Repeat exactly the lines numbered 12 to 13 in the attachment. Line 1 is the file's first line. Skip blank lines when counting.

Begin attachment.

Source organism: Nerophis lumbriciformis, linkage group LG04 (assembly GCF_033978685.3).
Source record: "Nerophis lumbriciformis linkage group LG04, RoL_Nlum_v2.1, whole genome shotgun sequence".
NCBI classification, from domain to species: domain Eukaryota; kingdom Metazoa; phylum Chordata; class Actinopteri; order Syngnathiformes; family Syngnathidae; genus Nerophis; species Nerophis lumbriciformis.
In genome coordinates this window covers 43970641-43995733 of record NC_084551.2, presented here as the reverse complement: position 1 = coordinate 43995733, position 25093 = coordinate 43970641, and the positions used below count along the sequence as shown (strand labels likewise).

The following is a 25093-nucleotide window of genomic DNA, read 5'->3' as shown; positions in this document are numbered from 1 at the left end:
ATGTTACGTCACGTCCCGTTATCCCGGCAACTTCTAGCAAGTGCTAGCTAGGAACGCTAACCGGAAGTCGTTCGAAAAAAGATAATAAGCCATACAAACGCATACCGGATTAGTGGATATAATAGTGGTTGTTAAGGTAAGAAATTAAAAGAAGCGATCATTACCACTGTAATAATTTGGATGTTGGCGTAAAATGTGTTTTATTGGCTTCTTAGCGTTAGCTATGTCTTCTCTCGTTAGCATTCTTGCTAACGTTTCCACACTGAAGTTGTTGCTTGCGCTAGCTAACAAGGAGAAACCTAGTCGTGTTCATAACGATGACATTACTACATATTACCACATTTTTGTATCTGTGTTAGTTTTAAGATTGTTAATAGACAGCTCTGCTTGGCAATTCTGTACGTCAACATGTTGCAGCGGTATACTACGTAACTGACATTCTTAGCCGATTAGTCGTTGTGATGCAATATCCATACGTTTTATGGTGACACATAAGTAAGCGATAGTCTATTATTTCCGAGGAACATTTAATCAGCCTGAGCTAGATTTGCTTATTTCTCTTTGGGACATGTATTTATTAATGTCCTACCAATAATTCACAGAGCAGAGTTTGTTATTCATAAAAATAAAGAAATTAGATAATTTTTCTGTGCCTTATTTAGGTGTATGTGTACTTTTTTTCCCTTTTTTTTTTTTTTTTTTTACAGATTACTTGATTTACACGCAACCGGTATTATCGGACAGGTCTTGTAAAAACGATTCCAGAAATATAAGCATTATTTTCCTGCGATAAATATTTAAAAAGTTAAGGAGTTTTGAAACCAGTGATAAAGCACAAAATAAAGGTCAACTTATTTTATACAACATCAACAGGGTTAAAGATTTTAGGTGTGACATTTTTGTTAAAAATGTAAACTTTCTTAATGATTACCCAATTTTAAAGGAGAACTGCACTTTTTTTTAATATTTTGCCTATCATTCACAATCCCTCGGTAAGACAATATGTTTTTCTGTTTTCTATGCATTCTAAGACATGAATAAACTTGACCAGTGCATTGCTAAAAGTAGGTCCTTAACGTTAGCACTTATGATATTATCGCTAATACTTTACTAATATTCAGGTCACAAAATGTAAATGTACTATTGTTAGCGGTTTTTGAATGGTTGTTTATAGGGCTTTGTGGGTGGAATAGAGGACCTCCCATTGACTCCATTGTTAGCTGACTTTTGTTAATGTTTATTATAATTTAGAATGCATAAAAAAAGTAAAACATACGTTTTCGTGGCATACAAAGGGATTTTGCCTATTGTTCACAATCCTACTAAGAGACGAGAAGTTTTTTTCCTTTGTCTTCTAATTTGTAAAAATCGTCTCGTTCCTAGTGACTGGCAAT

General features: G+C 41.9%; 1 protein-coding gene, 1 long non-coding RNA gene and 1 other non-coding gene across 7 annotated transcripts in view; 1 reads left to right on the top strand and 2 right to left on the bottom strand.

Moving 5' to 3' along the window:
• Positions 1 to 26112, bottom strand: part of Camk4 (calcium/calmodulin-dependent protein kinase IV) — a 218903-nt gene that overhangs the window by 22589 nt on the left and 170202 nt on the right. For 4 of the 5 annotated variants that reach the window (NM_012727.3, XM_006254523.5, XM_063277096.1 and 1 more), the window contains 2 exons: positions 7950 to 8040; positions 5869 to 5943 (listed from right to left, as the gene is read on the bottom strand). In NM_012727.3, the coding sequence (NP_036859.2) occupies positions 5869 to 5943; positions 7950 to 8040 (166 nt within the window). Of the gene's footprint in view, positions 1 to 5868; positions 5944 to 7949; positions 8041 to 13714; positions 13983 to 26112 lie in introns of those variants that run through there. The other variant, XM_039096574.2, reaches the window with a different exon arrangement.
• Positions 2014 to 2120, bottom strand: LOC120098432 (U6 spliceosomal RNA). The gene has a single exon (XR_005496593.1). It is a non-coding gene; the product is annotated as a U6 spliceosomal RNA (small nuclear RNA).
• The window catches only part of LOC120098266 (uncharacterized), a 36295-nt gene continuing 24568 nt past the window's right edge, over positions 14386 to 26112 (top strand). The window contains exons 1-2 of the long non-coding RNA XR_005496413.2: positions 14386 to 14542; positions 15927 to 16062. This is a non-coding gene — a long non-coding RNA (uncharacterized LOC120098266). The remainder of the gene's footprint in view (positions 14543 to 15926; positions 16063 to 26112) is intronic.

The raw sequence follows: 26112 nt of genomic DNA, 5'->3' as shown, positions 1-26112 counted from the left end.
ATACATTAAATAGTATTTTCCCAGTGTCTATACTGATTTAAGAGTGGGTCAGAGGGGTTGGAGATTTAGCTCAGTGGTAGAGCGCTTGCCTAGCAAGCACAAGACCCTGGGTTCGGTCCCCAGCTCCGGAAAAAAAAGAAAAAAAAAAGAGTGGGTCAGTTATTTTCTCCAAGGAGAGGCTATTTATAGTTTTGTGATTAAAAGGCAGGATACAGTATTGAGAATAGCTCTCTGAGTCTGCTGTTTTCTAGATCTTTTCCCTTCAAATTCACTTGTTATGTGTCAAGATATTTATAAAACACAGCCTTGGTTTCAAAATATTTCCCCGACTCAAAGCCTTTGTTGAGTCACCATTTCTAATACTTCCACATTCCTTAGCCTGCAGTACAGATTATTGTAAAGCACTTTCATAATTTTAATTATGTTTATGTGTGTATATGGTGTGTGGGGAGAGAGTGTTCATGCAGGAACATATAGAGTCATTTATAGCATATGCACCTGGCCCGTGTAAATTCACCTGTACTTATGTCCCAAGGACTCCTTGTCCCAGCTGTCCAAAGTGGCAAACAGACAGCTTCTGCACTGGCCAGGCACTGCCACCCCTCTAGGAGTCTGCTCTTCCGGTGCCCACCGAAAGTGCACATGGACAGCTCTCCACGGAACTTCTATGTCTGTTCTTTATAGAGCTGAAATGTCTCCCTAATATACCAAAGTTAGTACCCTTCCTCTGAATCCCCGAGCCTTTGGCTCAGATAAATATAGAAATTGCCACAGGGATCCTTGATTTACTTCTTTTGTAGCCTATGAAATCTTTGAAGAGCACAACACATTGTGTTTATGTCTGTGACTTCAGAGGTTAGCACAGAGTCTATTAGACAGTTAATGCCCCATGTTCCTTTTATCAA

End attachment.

The raw sequence follows: 26112 nt of genomic DNA, 5'->3' as shown, positions 1-26112 counted from the left end.
ATACATTAAATAGTATTTTCCCAGTGTCTATACTGATTTAAGAGTGGGTCAGAGGGGTTGGAGATTTAGCTCAGTGGTAGAGCGCTTGCCTAGCAAGCACAAGACCCTGGGTTCGGTCCCCAGCTCCGGAAAAAAAAGAAAAAAAAAAGAGTGGGTCAGTTATTTTCTCCAAGGAGAGGCTATTTATAGTTTTGTGATTAAAAGGCAGGATACAGTATTGAGAATAGCTCTCTGAGTCTGCTGTTTTCTAGATCTTTTCCCTTCAAATTCACTTGTTATGTGTCAAGATATTTATAAAACACAGCCTTGGTTTCAAAATATTTCCCCGACTCAAAGCCTTTGTTGAGTCACCATTTCTAATACTTCCACATTCCTTAGCCTGCAGTACAGATTATTGTAAAGCACTTTCATAATTTTAATTATGTTTATGTGTGTATATGGTGTGTGGGGAGAGAGTGTTCATGCAGGAACATATAGAGTCATTTATAGCATATGCACCTGGCCCGTGTAAATTCACCTGTACTTATGTCCCAAGGACTCCTTGTCCCAGCTGTCCAAAGTGGCAAACAGACAGCTTCTGCACTGGCCAGGCACTGCCACCCCTCTAGGAGTCTGCTCTTCCGGTGCCCACCGAAAGTGCACATGGACAGCTCTCCACGGAACTTCTATGTCTGTTCTTTATAGAGCTGAAATGTCTCCCTAATATACCAAAGTTAGTACCCTTCCTCTGAATCCCCGAGCCTTTGGCTCAGATAAATATAGAAATTGCCACAGGGATCCTTGATTTACTTCTTTTGTAGCCTATGAAATCTTTGAAGAGCACAACACATTGTGTTTATGTCTGTGACTTCAGAGGTTAGCACAGAGTCTATTAGACAGTTAATGCCCCATGTTCCTTTTATCAA